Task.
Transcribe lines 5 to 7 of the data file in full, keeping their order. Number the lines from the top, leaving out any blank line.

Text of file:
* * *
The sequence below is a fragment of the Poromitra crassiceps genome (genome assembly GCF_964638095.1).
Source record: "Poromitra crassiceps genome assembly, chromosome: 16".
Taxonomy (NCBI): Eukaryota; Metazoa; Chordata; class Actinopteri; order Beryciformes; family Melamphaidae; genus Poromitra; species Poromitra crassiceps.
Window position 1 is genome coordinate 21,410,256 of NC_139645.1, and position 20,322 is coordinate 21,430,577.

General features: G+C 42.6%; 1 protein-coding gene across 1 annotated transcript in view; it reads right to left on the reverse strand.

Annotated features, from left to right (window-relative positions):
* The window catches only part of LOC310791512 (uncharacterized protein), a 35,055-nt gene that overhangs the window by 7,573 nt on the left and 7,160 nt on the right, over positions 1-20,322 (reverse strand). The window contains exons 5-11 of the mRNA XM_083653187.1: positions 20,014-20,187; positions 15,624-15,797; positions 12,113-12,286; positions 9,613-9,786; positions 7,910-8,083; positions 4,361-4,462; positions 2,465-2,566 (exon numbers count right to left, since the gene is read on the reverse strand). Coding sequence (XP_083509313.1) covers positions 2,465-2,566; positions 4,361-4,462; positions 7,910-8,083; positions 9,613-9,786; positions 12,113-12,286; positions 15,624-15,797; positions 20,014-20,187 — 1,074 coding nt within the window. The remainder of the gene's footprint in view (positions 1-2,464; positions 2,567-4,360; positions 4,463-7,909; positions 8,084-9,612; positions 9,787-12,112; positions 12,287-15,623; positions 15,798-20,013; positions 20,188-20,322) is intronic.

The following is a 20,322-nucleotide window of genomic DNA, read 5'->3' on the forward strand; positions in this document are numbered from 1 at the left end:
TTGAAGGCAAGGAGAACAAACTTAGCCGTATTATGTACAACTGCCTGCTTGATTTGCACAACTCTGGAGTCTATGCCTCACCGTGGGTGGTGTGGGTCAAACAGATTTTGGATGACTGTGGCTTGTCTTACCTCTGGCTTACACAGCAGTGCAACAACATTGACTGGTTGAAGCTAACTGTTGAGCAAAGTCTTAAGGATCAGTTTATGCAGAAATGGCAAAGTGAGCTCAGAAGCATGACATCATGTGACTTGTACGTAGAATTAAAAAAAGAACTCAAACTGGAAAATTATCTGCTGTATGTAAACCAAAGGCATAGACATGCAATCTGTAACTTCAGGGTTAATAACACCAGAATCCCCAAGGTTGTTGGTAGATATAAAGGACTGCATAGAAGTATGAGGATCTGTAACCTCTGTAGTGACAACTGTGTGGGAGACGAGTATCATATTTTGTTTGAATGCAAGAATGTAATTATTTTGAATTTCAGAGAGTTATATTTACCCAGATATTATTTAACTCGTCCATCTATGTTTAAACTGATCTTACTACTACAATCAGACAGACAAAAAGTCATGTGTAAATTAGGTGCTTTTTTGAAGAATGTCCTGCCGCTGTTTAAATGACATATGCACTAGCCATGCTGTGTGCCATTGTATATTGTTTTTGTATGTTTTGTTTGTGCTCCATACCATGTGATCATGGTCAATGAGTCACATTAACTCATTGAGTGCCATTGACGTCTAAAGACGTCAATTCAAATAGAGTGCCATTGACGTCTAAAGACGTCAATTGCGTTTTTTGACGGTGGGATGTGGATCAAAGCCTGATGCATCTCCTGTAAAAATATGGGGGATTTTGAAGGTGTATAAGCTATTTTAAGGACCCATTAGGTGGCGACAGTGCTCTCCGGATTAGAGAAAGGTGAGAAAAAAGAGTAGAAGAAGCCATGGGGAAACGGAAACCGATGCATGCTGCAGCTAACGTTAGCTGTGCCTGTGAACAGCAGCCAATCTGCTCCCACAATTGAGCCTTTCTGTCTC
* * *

General features: G+C 42.6%; 1 protein-coding gene across 1 annotated transcript in view; it reads right to left on the reverse strand.

Annotated features, from left to right (window-relative positions):
* The window catches only part of LOC310791512 (uncharacterized protein), a 35,055-nt gene that overhangs the window by 7,573 nt on the left and 7,160 nt on the right, over positions 1-20,322 (reverse strand). The window contains exons 5-11 of the mRNA XM_083653187.1: positions 20,014-20,187; positions 15,624-15,797; positions 12,113-12,286; positions 9,613-9,786; positions 7,910-8,083; positions 4,361-4,462; positions 2,465-2,566 (exon numbers count right to left, since the gene is read on the reverse strand). Coding sequence (XP_083509313.1) covers positions 2,465-2,566; positions 4,361-4,462; positions 7,910-8,083; positions 9,613-9,786; positions 12,113-12,286; positions 15,624-15,797; positions 20,014-20,187 — 1,074 coding nt within the window. The remainder of the gene's footprint in view (positions 1-2,464; positions 2,567-4,360; positions 4,463-7,909; positions 8,084-9,612; positions 9,787-12,112; positions 12,287-15,623; positions 15,798-20,013; positions 20,188-20,322) is intronic.